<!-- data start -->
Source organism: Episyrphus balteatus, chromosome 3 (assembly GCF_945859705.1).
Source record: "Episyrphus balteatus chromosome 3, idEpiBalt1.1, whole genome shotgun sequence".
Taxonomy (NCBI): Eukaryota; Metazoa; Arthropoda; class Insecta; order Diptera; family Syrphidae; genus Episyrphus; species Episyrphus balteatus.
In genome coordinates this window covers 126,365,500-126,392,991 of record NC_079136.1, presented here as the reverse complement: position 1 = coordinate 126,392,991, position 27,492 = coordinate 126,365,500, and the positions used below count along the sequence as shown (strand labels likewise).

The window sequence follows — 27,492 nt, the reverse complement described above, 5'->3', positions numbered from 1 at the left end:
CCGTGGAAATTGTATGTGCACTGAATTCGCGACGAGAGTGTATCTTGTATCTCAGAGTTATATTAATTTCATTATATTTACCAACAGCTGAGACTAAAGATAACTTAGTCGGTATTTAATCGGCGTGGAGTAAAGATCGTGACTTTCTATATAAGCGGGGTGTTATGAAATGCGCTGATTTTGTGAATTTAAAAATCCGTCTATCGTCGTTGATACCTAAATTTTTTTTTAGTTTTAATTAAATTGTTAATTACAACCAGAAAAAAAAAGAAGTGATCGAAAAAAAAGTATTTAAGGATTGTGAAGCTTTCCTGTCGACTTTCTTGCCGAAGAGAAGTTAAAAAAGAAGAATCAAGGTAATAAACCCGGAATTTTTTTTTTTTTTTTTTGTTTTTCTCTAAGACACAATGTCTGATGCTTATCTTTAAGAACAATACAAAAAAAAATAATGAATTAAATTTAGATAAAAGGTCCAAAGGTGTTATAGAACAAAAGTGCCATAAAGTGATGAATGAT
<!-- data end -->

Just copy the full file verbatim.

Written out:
Source organism: Episyrphus balteatus, chromosome 3 (assembly GCF_945859705.1).
Source record: "Episyrphus balteatus chromosome 3, idEpiBalt1.1, whole genome shotgun sequence".
Taxonomy (NCBI): Eukaryota; Metazoa; Arthropoda; class Insecta; order Diptera; family Syrphidae; genus Episyrphus; species Episyrphus balteatus.
In genome coordinates this window covers 126,365,500-126,392,991 of record NC_079136.1, presented here as the reverse complement: position 1 = coordinate 126,392,991, position 27,492 = coordinate 126,365,500, and the positions used below count along the sequence as shown (strand labels likewise).

The window sequence follows — 27,492 nt, the reverse complement described above, 5'->3', positions numbered from 1 at the left end:
CCGTGGAAATTGTATGTGCACTGAATTCGCGACGAGAGTGTATCTTGTATCTCAGAGTTATATTAATTTCATTATATTTACCAACAGCTGAGACTAAAGATAACTTAGTCGGTATTTAATCGGCGTGGAGTAAAGATCGTGACTTTCTATATAAGCGGGGTGTTATGAAATGCGCTGATTTTGTGAATTTAAAAATCCGTCTATCGTCGTTGATACCTAAATTTTTTTTTAGTTTTAATTAAATTGTTAATTACAACCAGAAAAAAAAAGAAGTGATCGAAAAAAAAGTATTTAAGGATTGTGAAGCTTTCCTGTCGACTTTCTTGCCGAAGAGAAGTTAAAAAAGAAGAATCAAGGTAATAAACCCGGAATTTTTTTTTTTTTTTTTTGTTTTTCTCTAAGACACAATGTCTGATGCTTATCTTTAAGAACAATACAAAAAAAAATAATGAATTAAATTTAGATAAAAGGTCCAAAGGTGTTATAGAACAAAAGTGCCATAAAGTGATGAATGAT